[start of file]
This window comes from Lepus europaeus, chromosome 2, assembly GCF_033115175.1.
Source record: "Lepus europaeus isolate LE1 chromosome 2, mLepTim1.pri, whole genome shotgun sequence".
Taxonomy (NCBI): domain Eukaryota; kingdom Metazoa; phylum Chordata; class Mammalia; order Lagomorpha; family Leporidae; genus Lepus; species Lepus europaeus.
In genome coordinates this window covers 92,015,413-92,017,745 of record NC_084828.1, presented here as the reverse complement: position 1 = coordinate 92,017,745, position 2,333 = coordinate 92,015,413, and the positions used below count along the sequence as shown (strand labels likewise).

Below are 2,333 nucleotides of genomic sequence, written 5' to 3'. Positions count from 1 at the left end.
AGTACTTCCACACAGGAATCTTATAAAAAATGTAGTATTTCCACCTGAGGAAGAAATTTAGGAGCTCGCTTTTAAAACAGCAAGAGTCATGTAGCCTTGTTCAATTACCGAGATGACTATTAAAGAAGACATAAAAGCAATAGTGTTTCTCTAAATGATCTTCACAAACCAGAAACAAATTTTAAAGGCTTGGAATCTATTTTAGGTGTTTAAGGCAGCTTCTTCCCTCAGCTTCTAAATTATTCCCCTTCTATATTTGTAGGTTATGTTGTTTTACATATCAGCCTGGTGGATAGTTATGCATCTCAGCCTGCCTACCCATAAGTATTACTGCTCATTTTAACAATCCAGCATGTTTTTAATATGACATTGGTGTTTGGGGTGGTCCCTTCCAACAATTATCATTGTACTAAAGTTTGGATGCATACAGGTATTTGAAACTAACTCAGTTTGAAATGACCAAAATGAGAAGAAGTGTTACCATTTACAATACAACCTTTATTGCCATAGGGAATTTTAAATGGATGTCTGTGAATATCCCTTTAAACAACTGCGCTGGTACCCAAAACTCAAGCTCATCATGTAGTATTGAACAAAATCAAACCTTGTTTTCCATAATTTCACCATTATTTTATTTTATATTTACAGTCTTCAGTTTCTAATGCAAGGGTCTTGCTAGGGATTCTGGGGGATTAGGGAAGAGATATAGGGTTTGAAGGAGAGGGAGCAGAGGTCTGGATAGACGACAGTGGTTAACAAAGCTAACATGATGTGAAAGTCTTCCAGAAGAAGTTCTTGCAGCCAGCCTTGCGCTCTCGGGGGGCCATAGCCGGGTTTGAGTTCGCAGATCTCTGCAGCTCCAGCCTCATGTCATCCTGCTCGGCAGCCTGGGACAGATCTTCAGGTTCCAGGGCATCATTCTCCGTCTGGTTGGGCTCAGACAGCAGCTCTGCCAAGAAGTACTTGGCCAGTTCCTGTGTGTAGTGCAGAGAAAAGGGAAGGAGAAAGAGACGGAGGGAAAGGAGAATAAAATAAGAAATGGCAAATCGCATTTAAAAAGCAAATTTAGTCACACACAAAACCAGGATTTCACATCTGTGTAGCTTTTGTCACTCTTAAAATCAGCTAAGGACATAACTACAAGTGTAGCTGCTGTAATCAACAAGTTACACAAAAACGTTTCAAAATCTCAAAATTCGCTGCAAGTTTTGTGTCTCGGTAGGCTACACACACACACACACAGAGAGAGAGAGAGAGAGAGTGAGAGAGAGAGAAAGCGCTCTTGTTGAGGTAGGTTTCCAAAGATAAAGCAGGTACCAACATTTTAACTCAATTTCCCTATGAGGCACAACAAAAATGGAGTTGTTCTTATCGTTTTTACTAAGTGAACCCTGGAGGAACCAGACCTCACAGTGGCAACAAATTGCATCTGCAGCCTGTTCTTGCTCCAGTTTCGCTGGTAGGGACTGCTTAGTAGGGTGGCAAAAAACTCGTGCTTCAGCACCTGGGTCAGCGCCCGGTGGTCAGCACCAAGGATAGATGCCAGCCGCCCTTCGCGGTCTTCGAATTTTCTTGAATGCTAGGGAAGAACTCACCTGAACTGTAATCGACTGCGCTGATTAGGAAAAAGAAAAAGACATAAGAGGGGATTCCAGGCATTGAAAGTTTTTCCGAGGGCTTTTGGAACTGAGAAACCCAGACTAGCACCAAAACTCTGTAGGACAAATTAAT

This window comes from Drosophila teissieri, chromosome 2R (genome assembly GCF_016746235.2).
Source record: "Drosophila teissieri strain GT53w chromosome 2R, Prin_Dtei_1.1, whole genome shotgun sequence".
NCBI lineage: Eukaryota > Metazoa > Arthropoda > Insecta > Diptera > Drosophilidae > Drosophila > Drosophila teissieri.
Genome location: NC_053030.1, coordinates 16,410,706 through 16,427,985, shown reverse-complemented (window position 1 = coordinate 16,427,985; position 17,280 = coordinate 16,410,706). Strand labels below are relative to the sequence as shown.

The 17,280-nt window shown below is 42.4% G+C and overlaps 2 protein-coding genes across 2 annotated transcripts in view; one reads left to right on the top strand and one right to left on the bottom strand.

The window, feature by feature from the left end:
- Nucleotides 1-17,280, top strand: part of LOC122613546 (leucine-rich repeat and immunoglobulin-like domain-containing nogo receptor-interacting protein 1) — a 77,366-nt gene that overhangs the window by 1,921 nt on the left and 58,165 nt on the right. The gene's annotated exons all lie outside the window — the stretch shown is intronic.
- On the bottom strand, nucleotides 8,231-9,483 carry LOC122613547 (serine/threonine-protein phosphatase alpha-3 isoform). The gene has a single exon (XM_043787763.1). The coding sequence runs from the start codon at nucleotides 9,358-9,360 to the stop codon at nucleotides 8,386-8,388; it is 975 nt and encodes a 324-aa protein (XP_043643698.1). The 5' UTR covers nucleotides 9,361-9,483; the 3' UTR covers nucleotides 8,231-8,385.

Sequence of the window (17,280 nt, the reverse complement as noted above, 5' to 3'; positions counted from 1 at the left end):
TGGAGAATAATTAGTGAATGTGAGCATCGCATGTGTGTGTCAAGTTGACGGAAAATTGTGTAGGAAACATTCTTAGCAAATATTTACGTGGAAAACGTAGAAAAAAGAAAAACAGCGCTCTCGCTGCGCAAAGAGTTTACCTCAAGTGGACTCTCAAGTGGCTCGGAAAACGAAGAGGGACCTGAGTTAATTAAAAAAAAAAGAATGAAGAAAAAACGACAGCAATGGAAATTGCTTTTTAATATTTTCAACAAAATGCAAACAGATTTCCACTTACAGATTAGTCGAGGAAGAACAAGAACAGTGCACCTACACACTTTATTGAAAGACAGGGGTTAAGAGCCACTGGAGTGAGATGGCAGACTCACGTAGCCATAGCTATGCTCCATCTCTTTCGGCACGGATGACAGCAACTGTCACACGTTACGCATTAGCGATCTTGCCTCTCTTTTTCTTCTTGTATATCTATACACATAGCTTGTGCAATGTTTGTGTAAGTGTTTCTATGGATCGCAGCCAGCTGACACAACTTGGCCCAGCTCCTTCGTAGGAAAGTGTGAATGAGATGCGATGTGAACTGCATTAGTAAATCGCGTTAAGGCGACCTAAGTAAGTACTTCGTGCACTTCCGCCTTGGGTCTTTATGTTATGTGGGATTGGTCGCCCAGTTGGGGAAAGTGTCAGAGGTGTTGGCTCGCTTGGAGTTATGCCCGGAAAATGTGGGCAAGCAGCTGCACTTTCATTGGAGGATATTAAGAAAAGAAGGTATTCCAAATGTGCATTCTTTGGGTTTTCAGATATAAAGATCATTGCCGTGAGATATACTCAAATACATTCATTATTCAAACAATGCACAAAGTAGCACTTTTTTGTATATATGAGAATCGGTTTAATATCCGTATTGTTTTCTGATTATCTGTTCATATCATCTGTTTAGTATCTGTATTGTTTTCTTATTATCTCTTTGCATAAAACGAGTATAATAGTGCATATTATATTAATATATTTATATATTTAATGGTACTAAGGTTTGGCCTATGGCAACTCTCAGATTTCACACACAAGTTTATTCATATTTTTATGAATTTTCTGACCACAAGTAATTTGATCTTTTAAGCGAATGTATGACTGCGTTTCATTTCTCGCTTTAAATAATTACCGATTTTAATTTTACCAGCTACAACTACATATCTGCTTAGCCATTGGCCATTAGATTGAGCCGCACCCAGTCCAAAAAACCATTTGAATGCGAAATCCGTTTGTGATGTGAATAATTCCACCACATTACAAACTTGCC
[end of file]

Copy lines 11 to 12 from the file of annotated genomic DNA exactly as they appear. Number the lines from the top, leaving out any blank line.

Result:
The 17,280-nt window shown below is 42.4% G+C and overlaps 2 protein-coding genes across 2 annotated transcripts in view; one reads left to right on the top strand and one right to left on the bottom strand.

The window, feature by feature from the left end: